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Vehicles at Bagram Airfield, Afghanistan, on July 7, 2021, days after U.S. troops left. The vehicles had been left for Afghan forces who took over the base.
Vehicles at Bagram Airfield, Afghanistan, on July 7, 2021, days after U.S. troops left. The vehicles had been left for Afghan forces who took over the base. (J.P. Lawrence/Stars and Stripes)

WASHINGTON — A Chinese Foreign Ministry spokesman denied reports Tuesday that Beijing is discussing a deal with the Taliban to hand over a former U.S. air base in Afghanistan.

“I can tell you this is purely fake news,” Chinese Foreign Ministry spokesman Wang Wenbin said, referring to media reports that the Taliban could hand over Bagram Airfield to Beijing following the American departure from Afghanistan last week.

Bagram, about 35 miles north of Kabul, was the largest American base in Afghanistan for nearly two decades before the U.S. turned it over to Afghan Security Forces on July 2 as part of its withdrawal from the country that started May 1.

Six weeks later, on Aug. 15, the Afghan government forces surrendered the air base to the Taliban, which took control of the nation’s capital the same day.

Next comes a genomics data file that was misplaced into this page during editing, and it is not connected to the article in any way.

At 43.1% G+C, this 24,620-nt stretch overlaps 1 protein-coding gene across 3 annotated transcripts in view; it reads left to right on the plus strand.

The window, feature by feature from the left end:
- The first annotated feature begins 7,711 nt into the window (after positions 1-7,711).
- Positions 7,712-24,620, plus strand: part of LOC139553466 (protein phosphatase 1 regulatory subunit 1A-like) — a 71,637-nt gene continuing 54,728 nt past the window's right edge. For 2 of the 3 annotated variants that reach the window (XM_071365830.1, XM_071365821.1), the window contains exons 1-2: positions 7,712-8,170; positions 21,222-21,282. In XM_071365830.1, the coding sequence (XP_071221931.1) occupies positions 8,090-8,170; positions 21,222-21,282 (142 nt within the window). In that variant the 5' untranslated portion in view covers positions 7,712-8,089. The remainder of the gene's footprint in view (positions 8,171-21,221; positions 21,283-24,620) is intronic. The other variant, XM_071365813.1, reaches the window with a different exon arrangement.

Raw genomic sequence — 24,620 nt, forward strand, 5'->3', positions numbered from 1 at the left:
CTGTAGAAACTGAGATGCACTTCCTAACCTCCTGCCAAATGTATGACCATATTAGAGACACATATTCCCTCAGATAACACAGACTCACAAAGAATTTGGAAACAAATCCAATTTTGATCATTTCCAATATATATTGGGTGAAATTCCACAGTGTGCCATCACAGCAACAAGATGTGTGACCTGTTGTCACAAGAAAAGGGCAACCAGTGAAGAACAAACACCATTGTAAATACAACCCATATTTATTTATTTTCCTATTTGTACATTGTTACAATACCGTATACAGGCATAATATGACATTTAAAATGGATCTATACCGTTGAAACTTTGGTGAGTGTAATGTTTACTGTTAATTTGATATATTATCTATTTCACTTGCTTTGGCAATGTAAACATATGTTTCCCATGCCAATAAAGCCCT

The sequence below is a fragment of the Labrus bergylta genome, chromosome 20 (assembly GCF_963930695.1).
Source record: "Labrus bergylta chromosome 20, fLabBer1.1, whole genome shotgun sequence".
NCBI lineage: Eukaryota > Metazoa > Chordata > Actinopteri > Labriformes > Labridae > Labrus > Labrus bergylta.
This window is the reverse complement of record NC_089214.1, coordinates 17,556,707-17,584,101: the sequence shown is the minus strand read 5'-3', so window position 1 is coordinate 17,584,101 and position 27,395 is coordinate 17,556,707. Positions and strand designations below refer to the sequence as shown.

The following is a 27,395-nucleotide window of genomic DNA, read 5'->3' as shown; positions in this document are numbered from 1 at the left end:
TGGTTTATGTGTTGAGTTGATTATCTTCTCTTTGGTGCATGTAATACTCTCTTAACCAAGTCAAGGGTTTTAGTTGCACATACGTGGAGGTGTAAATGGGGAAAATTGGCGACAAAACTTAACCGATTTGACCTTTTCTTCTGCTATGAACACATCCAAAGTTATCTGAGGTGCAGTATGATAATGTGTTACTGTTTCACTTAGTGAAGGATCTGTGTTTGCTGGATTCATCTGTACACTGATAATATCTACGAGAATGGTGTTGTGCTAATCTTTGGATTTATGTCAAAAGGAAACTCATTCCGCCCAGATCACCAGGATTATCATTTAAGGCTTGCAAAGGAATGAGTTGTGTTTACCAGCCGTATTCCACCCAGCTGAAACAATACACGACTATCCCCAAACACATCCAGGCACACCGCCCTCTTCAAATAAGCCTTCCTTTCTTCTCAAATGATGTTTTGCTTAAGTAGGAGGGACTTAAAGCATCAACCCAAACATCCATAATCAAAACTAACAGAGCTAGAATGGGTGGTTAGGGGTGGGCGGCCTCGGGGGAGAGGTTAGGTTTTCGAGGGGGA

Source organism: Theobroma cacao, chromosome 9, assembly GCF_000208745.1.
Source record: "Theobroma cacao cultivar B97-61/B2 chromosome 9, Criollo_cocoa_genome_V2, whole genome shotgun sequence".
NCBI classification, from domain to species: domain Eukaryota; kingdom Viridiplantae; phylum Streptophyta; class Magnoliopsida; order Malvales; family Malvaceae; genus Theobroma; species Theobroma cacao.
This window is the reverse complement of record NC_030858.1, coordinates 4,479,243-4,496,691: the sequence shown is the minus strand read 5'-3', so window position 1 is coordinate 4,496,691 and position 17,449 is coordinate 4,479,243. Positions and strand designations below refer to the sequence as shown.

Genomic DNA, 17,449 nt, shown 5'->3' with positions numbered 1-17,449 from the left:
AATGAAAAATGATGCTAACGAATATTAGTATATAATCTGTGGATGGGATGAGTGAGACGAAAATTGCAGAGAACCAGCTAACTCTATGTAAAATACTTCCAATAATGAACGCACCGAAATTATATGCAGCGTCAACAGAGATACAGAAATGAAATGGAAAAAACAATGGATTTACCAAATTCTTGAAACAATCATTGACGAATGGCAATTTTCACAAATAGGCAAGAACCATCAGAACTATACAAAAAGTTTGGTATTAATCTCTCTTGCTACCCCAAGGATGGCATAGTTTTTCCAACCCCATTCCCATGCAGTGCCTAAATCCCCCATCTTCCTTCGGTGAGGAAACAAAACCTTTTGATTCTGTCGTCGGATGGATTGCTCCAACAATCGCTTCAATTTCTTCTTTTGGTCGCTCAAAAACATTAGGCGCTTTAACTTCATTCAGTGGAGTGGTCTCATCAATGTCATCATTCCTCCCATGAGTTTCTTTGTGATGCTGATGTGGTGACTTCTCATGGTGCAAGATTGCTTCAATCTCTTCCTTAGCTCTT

The reports of a possible deal followed former U.S. Ambassador to the United Nations Nikki Haley’s comments that “we need to watch China” during an appearance on Fox News last week.

“I think you are going to see China make a move for Bagram Air Force Base,” she said. “I think they are also making a move in Afghanistan and trying to use Pakistan to get stronger to go against India.”

President Joe Biden ended the U.S. war in Afghanistan on Aug. 31 after nearly 20 years of American troops being deployed to the country. This was done, in part, to switch Defense Department focus and efforts toward what his administration calls the nation’s pacing threats: China and Russia.

“There’s nothing China or Russia would rather have, would want more in this competition, than the United States to be bogged down another decade in Afghanistan,” Biden said Aug. 31 in his speech about the end of the war.

Though Wenbin denied plans about the airfield, China, which shares a border with Afghanistan, has been building ties with the Taliban.

Chinese Foreign Minister Wang Yi welcomed a group from the Taliban, including its co-founder Mullah Abdul Ghani Baradar, during a trip to China on July 28, and Beijing “maintained contact and communication” with the Taliban as it took over the country last month, Foreign Ministry spokeswoman Hua Chunying said at an Aug. 16 news conference.

“The Afghan Taliban said on multiple occasions that it hopes to grow sound relations with China, looks forward to China's participation in Afghanistan's reconstruction and development and will never allow any force to use the Afghan territory to engage in acts detrimental to China,” she said.

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